4 Steps for Option Spread Trading

06/01/2011 5:00 am EST


Four specific steps can be combined to produce a reliable and successful calendar spread strategy that works each month and in all types of market conditions.

In a discussion I’ve been having with other volatility traders on LinkedIn, I’ve been trying to get the point across that a properly constructed and hedged calendar spread portfolio won’t exhibit the “exploding Gamma” (their words, not mine) one sees in a single, one-strike calendar spread as expiration approaches.

(For an understanding of what Gamma is, click here.)

This made me realize that a lot of options traders—including many very intelligent, seasoned veterans—still hold fast to that myth. A solid calendar option strategy combines staggered entries and a variety of hedging techniques to control not just Delta, but Gamma and Vega, as well.

How It Works

Say you enter the SPY June/July 133 calendar spread today. The graph of profit/loss versus underlying price on the Tuesday before expiration would look something like this:

Click to Enlarge

Gamma, in proportion to capital at risk (assuming you’re lucky enough that SPY is priced near $133 at the time), would be nearly -12%. Not good. So how do we avoid this unstable risk profile?

Step One

Start out with double calendars. The graph below shows the risk profile for a double-calendar that our strategy rules would have us enter today (if we weren’t already in the two June positions we currently have open).

Click to Enlarge

It might not be immediately apparent, but the proportional gamma of this position is only about -2%—that’s less than one-sixth the Gamma of the single calendar.

NEXT: See the Next Steps for Winning Spread Trades


Step Two

Build up your calendar portfolio over time, using new entries to spread out risk as the market moves. We don’t just pile all of our capital into a double calendar and hope for the best; we start out using a fraction of what we want to allocate to our calendar spread portfolio and add positions that offset our Delta (and, ideally, Gamma) risk if the market moves more than a certain amount up or down. (If SPY trades sideways for a few weeks, we can make 30%, or about 7% of our total allocation, on a single trade.)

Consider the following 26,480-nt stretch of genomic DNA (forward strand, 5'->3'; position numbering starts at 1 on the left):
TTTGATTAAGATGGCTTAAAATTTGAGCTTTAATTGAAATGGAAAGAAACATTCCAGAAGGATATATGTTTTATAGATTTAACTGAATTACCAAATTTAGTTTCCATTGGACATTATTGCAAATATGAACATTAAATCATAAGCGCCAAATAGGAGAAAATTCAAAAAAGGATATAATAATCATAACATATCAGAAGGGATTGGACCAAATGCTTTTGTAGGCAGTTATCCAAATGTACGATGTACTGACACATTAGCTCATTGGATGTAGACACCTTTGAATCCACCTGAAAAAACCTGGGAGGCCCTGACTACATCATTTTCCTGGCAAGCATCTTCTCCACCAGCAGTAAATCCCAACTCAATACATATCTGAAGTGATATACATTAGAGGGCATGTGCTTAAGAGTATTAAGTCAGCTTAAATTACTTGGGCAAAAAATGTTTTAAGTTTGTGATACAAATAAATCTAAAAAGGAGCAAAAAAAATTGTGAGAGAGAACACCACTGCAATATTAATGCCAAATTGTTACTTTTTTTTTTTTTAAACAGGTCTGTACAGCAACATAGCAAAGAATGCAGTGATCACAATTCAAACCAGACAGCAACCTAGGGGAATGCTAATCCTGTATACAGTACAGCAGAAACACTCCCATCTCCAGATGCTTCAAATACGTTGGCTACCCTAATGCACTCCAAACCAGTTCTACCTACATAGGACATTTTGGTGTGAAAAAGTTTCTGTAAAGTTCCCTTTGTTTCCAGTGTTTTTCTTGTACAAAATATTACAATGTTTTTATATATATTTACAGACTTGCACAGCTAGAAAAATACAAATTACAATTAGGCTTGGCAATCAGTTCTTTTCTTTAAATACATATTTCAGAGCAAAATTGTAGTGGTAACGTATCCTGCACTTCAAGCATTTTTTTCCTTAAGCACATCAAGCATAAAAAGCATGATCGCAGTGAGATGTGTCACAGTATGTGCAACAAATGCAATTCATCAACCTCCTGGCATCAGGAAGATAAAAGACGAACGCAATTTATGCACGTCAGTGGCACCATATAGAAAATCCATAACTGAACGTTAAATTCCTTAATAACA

What we end up with, assuming the S&P doesn’t just float along sideways for the entire month, is a portfolio of calendar spreads distributed across a wide range of strikes. To get the visual, imagine the double-calendar risk profile shown above spread even wider. Our negative Gamma per dollar at risk is even smaller, and if we play our cards right, it actually will shrink into expiration.

That’s not to say we want to keep our positions open right up to expiration—there are numerous reasons we want to flatten out as early as possible, which brings us to step three.

Step Three

Begin taking off risk no later than a week before expiration. There are times when we stretch the limits of this rule (May was especially vexing, with forward volatility skew persisting into expiration week), but we typically take off the position with the most negative Gamma by the Friday preceding expiration Friday. (See related: Trading Options Expiration)

Step Four

Don’t buy volatility at a premium. This topic strays from my focus on Gamma, but it’s another crucial part of our strategy for managing calendar spread risk.

If the market is selling off and we need to reduce our Delta risk, we do it by opening a short-Vega position instead of another calendar spread. The details are exclusive, but the point is that the strategy includes techniques for hedging Vega, as well as Delta and Gamma.

I’ve presented the basic, high-level concepts of the calendar options strategy here in a nutshell to illustrate that the “conventional wisdom” about calendar spreads and how to trade them is sadly lacking.

By combining the four elements above, we’re able to trade a portfolio of time spreads every month (except when our volatility-risk gauge is triggered—but that’s a topic for a future post) and, over time, consistently outperform in up, down, or sideways markets.

By Frank Caruthers of Condor Options

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